Dieting and body dissatisfaction
Body dissatisfaction has many consequences, and dieting is one of them. Either male or woman diet as a consequence of body dissatisfaction, and while a man eats more and exercises, women tend to eat less and do not always exercise.
History and many sources show that woman’s body has not always been accepted as it is but has always been an object of discussion and change.
There is evidence that many tools have been used to appear different or give a different idea of woman bodies. That includes corset, breast binding, promotions, and the attention always went on hips, legs, breast, and bottom. It was often ruled by an archaic vision of the woman in the society dictated by many religions.
The role of Weight Loss Clubs, Media and Other Companies.
Many companies have been born in the last Century that helps people lose weight, such as Slimming World, Weight Watchers, and other slimming clubs.
Weight loss is indicated for obese people, and weight gain for people underweight. Maintaining a healthy weight is the best way to have a happier and longer life. Fashion, tv and media contributed to promoting that being skinny means being in control when that is not true. However, despite this audience representing a small number of clients, many companies promote weight loss to get more clients and more money.
In 1988 Herman and Polivy, based on research, realised that dieting and binging were linked, and paradoxically people who restrained from eating ended up overweight and brought in a new conception of eating behaviour.
When we restrain from eating, we replace physiological control with cognitive control. In other words, we can reach our goal by restraining food, but as soon we restart eating and cross these diet boundaries, we will overeat and gain weight.
The behaviour of overeating food has been understood in different ways. Addicted who stop using drugs or people who stop using tobacco tend to overeat. That can be seen as an act of rebellion from our brain to cope with cravings by asking for food, usually fatty foods, against the restriction of using specific substances.
Polivy and Herman also introduced the term masking hypothesis. When an individual is obese is primarily complete with anxiety and depression. As soon is refuse to eat, they associate a sense of better mood to gratify themselves that they will lose weight and look better. They use a mask that sadly will not help them lose weight and be thinner. Their mood will swing and will be associated with binges episodes.
A few years later, Wagner came up with the “theory of ironic process control”
He showed how suppression of our feeling and emotions could have paradoxical consequences on our behaviour. He noticed that people who focused on the food they must not eat had a significant probability of eating it. Similar results were found in alcoholics and addicts who do not use alcohol, drugs, or sex.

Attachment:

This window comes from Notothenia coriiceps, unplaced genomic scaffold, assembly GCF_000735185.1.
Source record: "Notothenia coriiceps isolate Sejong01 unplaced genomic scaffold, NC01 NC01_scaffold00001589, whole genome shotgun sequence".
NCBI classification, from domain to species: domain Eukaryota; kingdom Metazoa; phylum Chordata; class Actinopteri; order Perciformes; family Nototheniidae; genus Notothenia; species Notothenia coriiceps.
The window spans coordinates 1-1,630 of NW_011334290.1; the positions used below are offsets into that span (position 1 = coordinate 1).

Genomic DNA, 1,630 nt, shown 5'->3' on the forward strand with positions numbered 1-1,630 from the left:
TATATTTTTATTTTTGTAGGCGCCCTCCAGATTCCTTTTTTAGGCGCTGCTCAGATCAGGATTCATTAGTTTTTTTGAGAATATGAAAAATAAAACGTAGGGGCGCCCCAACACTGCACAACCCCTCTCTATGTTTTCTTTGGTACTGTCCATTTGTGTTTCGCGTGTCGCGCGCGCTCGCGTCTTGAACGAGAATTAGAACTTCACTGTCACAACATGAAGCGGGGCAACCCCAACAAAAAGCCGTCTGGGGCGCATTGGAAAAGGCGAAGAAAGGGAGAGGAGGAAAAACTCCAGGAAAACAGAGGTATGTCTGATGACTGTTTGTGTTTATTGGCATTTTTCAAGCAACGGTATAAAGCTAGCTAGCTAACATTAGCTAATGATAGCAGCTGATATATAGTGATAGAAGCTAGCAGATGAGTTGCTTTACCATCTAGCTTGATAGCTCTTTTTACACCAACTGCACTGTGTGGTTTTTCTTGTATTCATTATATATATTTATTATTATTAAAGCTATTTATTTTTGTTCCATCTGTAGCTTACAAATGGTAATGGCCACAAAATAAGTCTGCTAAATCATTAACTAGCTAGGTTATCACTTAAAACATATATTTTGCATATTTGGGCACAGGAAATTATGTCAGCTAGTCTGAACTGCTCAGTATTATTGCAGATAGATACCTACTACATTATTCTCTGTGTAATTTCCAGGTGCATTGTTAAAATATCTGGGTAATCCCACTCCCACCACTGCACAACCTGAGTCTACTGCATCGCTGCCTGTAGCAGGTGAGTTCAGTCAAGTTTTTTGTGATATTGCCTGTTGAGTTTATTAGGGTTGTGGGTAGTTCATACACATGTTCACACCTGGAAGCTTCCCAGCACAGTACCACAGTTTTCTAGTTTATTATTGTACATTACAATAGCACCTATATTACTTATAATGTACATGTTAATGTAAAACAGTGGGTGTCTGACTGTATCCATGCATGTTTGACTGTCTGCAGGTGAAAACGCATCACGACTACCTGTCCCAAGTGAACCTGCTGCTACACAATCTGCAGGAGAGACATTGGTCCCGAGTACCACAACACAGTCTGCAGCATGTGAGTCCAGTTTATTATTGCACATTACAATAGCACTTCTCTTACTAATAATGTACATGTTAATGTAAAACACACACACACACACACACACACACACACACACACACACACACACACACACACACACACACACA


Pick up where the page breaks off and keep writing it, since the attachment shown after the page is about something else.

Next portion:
A few years later, someone else reversed the case. He said:” We have enough evidence that suppressing feelings and emotions leads to the opposite result, the one we do not want to achieve. What happens if instead of suppressing feelings, we focus on other feelings?”
This theory effectively changes behaviour and mental health, including addictions and eating disorders.
However, many factors affect dieting
Religion and Cultural believes
These factors make a dieter successful or unsuccessful and sometimes contribute to their behaviour and thoughts.
Dissatisfaction leads men and women to diet. The role of dieting in man and woman has always been an object of discussion and change for centuries. Companies, media and promotions gave a distorted meaning of weight loss and healthy weight.
Other factors affect dieting, and they contribute to making a dieter successful. Research has shown that being restrained from food can lead to overeating. Along with that, other research showed that suppressing emotions and feelings can worsen everything.
Ogden, J. (2010). The Psychology of Eating. Chichester: Wiley-Blackwell.
Planning On Changing Your Lifestyle?
Trying to focus on the solution rather than the causes. That will lead you to a different level of thinking, reduce your stress, and make you feel better. Being constantly under stress increase the level of cortisol. Cortisol loves to help our body to store fat in our hips and our abdomen. Right now, we know how to identify our triggers and learn how to deal with them. After that, the biggest challenge has an action plan to prevent relapse. A good relapse prevention plan includes three main steps. Firstly, recognize your triggers, secondly, deal with them and finally use our self-efficacy to deal with them without back in the old habits.Get In Touch Today